supercoiling


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supercoiling

[′sü·pər‚kȯil·iŋ]
(cell and molecular biology)
Winding of the deoxyribonucleic acid duplex on itself so that it crosses its own axis; may be in the same (positive) direction as, or opposite (negative) direction to, the turns of the double helix.
References in periodicals archive ?
As DNA undergoes transcription or replication supercoiling can occur.
At the transcription level, Fis is autoregulated, induced by high supercoiling levels, and regulated by both growth rate-dependent and stringent control systems.
impact of gyrA and parC mutations on quinolone resistance, doubling time, and supercoiling degree of Escherichia coli.
Sensitivity to the detection of single strand DNA breaks comes from the use of alkaline lysis buffer, which reverses DNA supercoiling and separates the DNA duplex into single strands.
DNA gyrase catalyses the negative supercoiling of DNA in bacteria and consists of two A subunits, encoded by gyrA, and two B subunits, encoded by gyrB.
Supercoiling can therefore be: negative (right-handed): Supercoils formed by deficit in link are called negative supercoils.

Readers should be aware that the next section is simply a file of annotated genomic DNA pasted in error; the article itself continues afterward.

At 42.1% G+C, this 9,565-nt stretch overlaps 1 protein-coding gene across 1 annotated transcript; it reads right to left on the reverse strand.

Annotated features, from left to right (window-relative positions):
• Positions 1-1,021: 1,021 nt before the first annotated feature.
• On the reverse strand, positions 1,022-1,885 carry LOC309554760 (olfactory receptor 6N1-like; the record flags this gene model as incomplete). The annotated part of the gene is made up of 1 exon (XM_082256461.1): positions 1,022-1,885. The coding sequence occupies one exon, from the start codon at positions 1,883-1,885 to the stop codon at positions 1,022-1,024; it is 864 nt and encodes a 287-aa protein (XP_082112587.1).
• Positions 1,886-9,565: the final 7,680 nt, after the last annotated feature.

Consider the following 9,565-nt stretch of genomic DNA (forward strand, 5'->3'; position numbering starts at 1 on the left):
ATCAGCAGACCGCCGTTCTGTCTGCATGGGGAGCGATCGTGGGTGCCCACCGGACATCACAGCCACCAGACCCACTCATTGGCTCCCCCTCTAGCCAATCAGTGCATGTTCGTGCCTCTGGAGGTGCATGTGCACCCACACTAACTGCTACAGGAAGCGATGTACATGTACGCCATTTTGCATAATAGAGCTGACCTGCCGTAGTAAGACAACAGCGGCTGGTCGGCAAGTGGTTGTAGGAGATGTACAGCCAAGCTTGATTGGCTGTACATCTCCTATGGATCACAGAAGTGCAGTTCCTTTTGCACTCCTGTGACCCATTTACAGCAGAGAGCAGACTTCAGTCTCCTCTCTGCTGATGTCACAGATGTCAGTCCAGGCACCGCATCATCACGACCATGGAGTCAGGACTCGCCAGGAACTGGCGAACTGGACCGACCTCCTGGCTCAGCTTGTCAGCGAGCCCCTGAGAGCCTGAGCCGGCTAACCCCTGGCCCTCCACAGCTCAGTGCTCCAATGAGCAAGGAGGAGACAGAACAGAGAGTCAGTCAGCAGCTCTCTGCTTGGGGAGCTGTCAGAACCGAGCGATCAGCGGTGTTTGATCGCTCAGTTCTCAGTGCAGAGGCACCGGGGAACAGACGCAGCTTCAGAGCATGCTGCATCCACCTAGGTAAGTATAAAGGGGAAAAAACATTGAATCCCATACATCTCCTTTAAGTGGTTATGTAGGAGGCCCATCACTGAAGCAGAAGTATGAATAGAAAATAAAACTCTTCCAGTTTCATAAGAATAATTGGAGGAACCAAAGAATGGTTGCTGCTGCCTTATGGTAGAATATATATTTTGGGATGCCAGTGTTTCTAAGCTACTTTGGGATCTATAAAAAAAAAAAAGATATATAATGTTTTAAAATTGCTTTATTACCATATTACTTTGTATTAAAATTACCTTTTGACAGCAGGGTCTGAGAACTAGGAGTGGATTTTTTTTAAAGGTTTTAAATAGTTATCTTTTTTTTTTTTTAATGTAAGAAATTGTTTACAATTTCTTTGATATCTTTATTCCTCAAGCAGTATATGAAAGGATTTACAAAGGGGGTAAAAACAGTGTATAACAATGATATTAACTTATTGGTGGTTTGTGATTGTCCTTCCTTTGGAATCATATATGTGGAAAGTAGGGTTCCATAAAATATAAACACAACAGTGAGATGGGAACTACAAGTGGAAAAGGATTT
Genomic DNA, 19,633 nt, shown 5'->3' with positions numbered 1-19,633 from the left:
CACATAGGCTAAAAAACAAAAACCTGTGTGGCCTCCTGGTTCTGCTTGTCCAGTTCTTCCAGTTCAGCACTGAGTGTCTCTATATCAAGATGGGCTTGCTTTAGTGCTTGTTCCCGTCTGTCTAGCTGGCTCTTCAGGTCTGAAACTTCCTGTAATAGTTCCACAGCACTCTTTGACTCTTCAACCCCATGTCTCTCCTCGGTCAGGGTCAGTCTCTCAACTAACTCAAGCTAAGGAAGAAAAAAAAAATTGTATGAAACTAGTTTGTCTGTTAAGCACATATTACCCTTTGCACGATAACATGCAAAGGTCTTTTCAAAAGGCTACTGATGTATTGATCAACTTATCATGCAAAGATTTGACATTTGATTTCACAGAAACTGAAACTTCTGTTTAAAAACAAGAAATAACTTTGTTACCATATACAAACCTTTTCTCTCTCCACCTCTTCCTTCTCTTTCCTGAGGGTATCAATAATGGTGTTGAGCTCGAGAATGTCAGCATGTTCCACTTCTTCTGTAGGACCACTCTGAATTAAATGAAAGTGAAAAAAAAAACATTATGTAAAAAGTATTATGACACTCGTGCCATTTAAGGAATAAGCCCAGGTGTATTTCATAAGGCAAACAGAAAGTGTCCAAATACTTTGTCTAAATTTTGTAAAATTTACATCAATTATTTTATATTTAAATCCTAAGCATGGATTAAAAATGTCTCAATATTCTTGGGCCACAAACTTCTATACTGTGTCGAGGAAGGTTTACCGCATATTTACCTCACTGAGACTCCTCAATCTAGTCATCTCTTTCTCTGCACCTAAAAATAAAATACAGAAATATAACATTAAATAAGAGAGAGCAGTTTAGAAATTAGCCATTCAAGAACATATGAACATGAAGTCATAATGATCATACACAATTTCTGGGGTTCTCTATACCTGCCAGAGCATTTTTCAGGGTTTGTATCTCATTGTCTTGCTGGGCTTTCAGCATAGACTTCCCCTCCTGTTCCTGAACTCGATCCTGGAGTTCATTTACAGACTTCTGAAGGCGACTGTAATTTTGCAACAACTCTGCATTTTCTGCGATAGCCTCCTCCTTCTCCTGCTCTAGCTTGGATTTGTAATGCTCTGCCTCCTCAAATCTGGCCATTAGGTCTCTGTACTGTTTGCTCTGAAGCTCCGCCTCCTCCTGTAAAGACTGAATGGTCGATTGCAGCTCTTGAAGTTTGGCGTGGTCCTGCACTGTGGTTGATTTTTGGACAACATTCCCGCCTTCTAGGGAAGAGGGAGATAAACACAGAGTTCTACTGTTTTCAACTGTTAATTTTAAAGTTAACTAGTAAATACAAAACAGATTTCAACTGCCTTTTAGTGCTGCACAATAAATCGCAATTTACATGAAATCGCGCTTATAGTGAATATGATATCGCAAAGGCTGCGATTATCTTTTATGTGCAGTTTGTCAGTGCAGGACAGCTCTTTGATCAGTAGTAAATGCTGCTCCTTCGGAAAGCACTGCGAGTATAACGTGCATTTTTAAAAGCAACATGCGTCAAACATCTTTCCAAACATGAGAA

These enzymes control the degree of supercoiling and are required for undoing knots and tangles in the genetic material.
Topo II, a nuclear protein that is essential for normal cellular processes such as replication, binds to double-stranded DNA cutting it to relieve supercoiling.
Any breaks present in the DNA cause the supercoiling to relax locally, and negatively charged loops of DNA are then free to extend and migrate in the electric field toward the anode as a "comet tail.
Primarily, the quinolones act by interfering with DNA synthesis through the inhibition of DNA gyrase, which is responsible for supercoiling the DNA after replication (Mechanism A).